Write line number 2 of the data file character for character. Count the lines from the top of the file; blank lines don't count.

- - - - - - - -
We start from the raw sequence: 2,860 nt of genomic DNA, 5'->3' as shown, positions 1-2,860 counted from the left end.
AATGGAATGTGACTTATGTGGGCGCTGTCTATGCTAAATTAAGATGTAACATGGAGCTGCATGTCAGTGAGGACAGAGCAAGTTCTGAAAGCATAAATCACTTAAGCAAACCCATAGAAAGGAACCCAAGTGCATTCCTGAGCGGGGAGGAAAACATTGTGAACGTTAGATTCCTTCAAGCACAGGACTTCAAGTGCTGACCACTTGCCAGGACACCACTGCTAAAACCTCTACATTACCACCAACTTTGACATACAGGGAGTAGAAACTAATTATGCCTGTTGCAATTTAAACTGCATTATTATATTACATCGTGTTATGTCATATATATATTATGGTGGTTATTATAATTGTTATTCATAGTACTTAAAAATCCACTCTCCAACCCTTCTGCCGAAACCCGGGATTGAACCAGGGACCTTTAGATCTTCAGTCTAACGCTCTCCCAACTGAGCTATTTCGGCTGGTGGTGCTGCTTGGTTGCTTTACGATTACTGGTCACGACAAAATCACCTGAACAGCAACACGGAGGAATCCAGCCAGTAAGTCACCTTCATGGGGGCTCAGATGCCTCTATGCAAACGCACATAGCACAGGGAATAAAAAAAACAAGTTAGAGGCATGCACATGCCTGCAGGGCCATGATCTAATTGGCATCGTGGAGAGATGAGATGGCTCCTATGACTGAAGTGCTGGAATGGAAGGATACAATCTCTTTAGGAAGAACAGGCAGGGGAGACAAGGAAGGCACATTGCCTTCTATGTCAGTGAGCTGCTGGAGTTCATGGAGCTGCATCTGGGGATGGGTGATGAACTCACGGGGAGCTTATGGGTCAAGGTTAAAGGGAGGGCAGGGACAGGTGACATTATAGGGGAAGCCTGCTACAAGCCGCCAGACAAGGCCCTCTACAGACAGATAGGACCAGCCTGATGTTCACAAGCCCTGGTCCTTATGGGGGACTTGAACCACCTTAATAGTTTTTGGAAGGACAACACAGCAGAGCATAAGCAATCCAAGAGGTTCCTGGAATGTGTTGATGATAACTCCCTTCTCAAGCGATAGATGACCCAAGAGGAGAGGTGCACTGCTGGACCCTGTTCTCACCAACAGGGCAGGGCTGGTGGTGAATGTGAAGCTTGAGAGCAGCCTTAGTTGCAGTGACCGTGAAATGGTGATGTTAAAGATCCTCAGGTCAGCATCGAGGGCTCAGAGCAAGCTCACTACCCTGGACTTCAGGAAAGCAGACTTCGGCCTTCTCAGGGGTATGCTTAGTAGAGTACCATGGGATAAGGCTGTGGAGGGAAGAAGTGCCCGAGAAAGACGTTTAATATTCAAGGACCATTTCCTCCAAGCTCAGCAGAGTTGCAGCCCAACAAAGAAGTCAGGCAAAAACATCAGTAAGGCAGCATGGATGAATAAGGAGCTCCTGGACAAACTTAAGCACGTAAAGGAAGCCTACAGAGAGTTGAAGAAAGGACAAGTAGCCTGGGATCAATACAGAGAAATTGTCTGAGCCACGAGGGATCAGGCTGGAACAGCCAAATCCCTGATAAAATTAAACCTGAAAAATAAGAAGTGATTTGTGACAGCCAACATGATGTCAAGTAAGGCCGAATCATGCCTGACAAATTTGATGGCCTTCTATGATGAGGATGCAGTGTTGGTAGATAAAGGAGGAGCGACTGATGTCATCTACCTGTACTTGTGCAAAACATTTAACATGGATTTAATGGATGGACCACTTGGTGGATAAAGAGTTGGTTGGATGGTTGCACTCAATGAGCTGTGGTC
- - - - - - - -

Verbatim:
AATGGAATGTGACTTATGTGGGCGCTGTCTATGCTAAATTAAGATGTAACATGGAGCTGCATGTCAGTGAGGACAGAGCAAGTTCTGAAAGCATAAATCACTTAAGCAAACCCATAGAAAGGAACCCAAGTGCATTCCTGAGCGGGGAGGAAAACATTGTGAACGTTAGATTCCTTCAAGCACAGGACTTCAAGTGCTGACCACTTGCCAGGACACCACTGCTAAAACCTCTACATTACCACCAACTTTGACATACAGGGAGTAGAAACTAATTATGCCTGTTGCAATTTAAACTGCATTATTATATTACATCGTGTTATGTCATATATATATTATGGTGGTTATTATAATTGTTATTCATAGTACTTAAAAATCCACTCTCCAACCCTTCTGCCGAAACCCGGGATTGAACCAGGGACCTTTAGATCTTCAGTCTAACGCTCTCCCAACTGAGCTATTTCGGCTGGTGGTGCTGCTTGGTTGCTTTACGATTACTGGTCACGACAAAATCACCTGAACAGCAACACGGAGGAATCCAGCCAGTAAGTCACCTTCATGGGGGCTCAGATGCCTCTATGCAAACGCACATAGCACAGGGAATAAAAAAAACAAGTTAGAGGCATGCACATGCCTGCAGGGCCATGATCTAATTGGCATCGTGGAGAGATGAGATGGCTCCTATGACTGAAGTGCTGGAATGGAAGGATACAATCTCTTTAGGAAGAACAGGCAGGGGAGACAAGGAAGGCACATTGCCTTCTATGTCAGTGAGCTGCTGGAGTTCATGGAGCTGCATCTGGGGATGGGTGATGAACTCACGGGGAGCTTATGGGTCAAGGTTAAAGGGAGGGCAGGGACAGGTGACATTATAGGGGAAGCCTGCTACAAGCCGCCAGACAAGGCCCTCTACAGACAGATAGGACCAGCCTGATGTTCACAAGCCCTGGTCCTTATGGGGGACTTGAACCACCTTAATAGTTTTTGGAAGGACAACACAGCAGAGCATAAGCAATCCAAGAGGTTCCTGGAATGTGTTGATGATAACTCCCTTCTCAAGCGATAGATGACCCAAGAGGAGAGGTGCACTGCTGGACCCTGTTCTCACCAACAGGGCAGGGCTGGTGGTGAATGTGAAGCTTGAGAGCAGCCTTAGTTGCAGTGACCGTGAAATGGTGATGTTAAAGATCCTCAGGTCAGCATCGAGGGCTCAGAGCAAGCTCACTACCCTGGACTTCAGGAAAGCAGACTTCGGCCTTCTCAGGGGTATGCTTAGTAGAGTACCATGGGATAAGGCTGTGGAGGGAAGAAGTGCCCGAGAAAGACGTTTAATATTCAAGGACCATTTCCTCCAAGCTCAGCAGAGTTGCAGCCCAACAAAGAAGTCAGGCAAAAACATCAGTAAGGCAGCATGGATGAATAAGGAGCTCCTGGACAAACTTAAGCACGTAAAGGAAGCCTACAGAGAGTTGAAGAAAGGACAAGTAGCCTGGGATCAATACAGAGAAATTGTCTGAGCCACGAGGGATCAGGCTGGAACAGCCAAATCCCTGATAAAATTAAACCTGAAAAATAAGAAGTGATTTGTGACAGCCAACATGATGTCAAGTAAGGCCGAATCATGCCTGACAAATTTGATGGCCTTCTATGATGAGGATGCAGTGTTGGTAGATAAAGGAGGAGCGACTGATGTCATCTACCTGTACTTGTGCAAAACATTTAACATGGATTTAATGGATGGACCACTTGGTGGATAAAGAGTTGGTTGGATGGTTGCACTCAATGAGCTGTGGTC